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When Should Police Release Body Camera Videos?

Andrew Nixon / Capital Public Radio
 

Andrew Nixon / Capital Public Radio

California lawmakers are renewing a debate about who should have access to the videos from body cameras worn by police officers.

Police and civil rights advocates disagree about the use of the footage.

Ventura Police Chief Ken Corney says they’re for criminal investigations and need to be sealed.

"Body camera footage is no different than a written report in that it is an investigative record," says Corney, who also heads the California Police Chief Association. "Although it is a document produced by a public agency, it is exempt from disclosure."

The association opposes a bill that passed the Assembly Judiciary committee on Tuesday. The bill creates a process for releasing videos when an officer kills or seriously injures someone.

Kevin Baker of the American Civil Liberties Union California supports that bill; he says the videos aren’t just to investigate suspects.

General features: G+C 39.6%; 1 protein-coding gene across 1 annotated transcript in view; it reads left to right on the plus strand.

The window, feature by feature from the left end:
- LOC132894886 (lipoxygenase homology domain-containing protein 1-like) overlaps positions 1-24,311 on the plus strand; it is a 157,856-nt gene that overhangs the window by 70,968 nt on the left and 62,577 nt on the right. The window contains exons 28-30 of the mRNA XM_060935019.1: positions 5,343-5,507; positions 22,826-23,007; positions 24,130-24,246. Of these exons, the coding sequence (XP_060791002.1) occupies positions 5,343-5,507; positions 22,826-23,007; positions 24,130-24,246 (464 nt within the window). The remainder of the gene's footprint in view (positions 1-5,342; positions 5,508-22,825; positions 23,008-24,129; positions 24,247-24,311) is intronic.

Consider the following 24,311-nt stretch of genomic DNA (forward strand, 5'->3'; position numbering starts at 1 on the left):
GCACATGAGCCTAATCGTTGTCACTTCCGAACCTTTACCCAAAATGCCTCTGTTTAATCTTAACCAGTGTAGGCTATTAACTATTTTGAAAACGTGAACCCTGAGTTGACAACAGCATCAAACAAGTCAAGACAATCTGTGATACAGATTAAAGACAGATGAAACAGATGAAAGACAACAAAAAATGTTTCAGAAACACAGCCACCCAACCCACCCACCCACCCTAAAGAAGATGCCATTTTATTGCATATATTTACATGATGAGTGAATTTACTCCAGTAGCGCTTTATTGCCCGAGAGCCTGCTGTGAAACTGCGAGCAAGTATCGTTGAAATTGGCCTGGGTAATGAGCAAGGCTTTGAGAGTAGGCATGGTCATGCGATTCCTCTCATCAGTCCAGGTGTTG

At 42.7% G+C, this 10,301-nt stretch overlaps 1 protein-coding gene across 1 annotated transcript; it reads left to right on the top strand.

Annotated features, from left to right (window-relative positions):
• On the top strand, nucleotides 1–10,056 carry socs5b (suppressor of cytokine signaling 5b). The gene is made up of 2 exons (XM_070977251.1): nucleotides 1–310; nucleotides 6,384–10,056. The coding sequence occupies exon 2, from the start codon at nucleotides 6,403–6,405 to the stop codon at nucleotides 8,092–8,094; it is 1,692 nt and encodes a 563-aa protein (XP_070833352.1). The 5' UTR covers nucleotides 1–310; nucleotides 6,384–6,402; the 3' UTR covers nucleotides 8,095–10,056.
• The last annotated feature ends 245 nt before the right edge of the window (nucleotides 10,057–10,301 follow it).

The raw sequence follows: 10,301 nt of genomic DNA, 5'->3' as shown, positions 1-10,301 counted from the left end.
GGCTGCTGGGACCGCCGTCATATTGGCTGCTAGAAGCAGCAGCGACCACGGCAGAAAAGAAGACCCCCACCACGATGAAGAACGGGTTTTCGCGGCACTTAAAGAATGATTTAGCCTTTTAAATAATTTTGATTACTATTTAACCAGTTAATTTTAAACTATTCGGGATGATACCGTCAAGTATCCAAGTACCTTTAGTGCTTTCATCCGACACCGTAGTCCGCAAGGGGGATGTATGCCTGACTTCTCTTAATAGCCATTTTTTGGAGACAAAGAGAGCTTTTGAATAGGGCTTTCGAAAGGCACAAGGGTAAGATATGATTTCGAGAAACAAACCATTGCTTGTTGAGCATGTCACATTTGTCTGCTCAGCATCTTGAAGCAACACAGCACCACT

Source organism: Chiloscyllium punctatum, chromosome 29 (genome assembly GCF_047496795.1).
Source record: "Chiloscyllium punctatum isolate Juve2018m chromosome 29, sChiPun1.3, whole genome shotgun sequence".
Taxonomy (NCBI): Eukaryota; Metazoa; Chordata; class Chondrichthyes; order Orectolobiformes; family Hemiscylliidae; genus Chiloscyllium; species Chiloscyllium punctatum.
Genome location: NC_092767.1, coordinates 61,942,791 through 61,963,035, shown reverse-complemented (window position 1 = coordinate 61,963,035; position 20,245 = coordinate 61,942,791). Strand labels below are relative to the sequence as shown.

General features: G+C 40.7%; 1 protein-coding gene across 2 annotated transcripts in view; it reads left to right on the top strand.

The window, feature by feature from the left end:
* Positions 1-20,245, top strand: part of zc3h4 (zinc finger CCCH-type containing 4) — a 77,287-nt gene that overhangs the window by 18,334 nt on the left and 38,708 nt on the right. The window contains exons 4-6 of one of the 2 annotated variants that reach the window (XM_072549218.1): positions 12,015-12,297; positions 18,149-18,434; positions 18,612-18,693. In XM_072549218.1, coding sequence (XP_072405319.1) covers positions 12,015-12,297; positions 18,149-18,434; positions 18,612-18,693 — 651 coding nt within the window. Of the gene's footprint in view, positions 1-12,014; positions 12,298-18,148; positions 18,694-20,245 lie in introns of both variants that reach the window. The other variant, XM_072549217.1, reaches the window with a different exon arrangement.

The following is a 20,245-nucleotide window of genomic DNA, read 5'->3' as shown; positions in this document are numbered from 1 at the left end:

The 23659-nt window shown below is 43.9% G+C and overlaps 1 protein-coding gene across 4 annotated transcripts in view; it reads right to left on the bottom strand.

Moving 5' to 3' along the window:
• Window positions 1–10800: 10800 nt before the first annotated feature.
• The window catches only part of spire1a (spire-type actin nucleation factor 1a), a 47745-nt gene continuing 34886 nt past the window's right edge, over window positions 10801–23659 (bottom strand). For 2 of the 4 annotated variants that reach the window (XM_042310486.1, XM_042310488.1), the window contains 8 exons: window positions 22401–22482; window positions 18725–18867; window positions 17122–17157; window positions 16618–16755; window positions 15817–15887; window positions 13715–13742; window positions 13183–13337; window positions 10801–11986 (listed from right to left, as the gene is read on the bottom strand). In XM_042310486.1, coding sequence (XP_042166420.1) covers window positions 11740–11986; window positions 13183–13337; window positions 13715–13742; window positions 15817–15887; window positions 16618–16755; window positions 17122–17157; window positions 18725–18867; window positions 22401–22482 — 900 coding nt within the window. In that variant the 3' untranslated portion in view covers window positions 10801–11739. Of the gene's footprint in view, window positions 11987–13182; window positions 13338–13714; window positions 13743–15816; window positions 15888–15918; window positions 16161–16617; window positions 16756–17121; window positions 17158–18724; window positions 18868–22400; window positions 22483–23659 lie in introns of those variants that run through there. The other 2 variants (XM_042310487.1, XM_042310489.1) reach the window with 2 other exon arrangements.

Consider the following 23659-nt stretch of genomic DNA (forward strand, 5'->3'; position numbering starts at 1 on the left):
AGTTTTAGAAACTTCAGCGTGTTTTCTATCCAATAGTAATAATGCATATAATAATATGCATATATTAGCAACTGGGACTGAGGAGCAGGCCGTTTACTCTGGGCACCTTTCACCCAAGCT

"The body cameras can be an effective tool in capturing the activities of law enforcement,"When things go awry, we also want to know what’s taken place, and the body camera footage can be good evidence of that."

Many local governments have adopted body cameras as a response to heightened scrutiny about the way police interact with minority communities they serve. That’s also led to privacy concerns, and there’s no statewide policy governing the cameras’ use.

An effort to create one last year fell apart, amid opposition from law enforcement groups.

Committees also passed legislation that would allow officers to object to disclosure of footage that could lead to their harassment.

On Wednesday, lawmakers are expected to take up bills that would allow police to review body camera footage before writing their recollections of an incident and to prevent the release of videos showing an officer’s death.